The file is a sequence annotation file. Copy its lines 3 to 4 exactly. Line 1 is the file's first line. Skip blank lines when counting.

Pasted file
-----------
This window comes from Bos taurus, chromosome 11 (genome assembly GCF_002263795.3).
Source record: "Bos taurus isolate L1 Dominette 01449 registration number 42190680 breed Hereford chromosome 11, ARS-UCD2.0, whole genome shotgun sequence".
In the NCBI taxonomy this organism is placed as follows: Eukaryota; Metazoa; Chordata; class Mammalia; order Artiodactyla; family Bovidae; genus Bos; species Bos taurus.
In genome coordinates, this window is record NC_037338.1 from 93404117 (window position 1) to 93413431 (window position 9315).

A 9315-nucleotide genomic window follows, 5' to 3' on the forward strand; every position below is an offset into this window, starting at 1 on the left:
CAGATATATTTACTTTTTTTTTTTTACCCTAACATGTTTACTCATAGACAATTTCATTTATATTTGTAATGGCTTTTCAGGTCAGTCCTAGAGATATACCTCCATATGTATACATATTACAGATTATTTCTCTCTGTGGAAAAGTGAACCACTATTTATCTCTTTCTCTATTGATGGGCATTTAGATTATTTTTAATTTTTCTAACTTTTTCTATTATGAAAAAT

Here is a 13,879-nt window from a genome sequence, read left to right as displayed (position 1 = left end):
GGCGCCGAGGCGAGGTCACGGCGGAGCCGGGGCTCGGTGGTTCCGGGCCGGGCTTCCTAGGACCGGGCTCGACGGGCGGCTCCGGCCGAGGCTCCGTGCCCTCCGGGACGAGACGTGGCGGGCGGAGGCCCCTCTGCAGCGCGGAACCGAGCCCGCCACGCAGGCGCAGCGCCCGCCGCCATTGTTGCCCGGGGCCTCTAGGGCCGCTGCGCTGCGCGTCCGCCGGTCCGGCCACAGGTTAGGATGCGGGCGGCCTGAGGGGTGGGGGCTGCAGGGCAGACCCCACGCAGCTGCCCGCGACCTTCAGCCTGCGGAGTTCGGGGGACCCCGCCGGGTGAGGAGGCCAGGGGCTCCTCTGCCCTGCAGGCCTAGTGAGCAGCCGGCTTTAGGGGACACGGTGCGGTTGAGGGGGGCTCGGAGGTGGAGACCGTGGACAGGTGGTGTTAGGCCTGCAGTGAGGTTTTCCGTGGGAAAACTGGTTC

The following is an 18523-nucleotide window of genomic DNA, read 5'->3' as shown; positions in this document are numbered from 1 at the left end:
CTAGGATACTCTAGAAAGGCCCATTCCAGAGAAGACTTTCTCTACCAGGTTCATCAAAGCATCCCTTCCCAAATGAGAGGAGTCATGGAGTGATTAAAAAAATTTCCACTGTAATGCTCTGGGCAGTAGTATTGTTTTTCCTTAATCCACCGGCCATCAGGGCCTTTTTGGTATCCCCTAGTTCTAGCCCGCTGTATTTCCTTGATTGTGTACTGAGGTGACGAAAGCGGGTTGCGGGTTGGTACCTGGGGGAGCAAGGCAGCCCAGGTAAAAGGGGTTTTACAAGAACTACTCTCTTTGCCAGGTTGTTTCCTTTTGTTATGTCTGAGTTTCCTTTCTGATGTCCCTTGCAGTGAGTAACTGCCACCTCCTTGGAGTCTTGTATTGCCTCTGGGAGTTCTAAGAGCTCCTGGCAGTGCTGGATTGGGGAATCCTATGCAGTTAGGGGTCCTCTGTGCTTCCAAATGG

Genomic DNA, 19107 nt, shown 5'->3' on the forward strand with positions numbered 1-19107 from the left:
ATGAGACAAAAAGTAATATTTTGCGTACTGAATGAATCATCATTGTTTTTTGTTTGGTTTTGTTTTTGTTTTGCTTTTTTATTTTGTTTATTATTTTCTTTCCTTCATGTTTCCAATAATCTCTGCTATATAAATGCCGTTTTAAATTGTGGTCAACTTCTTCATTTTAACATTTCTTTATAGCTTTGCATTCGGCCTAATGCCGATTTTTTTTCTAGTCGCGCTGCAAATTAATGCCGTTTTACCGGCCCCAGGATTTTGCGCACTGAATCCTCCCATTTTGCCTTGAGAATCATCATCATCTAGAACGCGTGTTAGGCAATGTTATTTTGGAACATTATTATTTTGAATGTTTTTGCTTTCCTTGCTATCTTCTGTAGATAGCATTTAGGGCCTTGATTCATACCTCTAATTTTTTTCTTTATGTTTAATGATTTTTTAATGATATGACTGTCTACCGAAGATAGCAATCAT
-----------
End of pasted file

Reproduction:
In the NCBI taxonomy this organism is placed as follows: Eukaryota; Metazoa; Chordata; class Mammalia; order Artiodactyla; family Bovidae; genus Bos; species Bos taurus.
In genome coordinates, this window is record NC_037338.1 from 93404117 (window position 1) to 93413431 (window position 9315).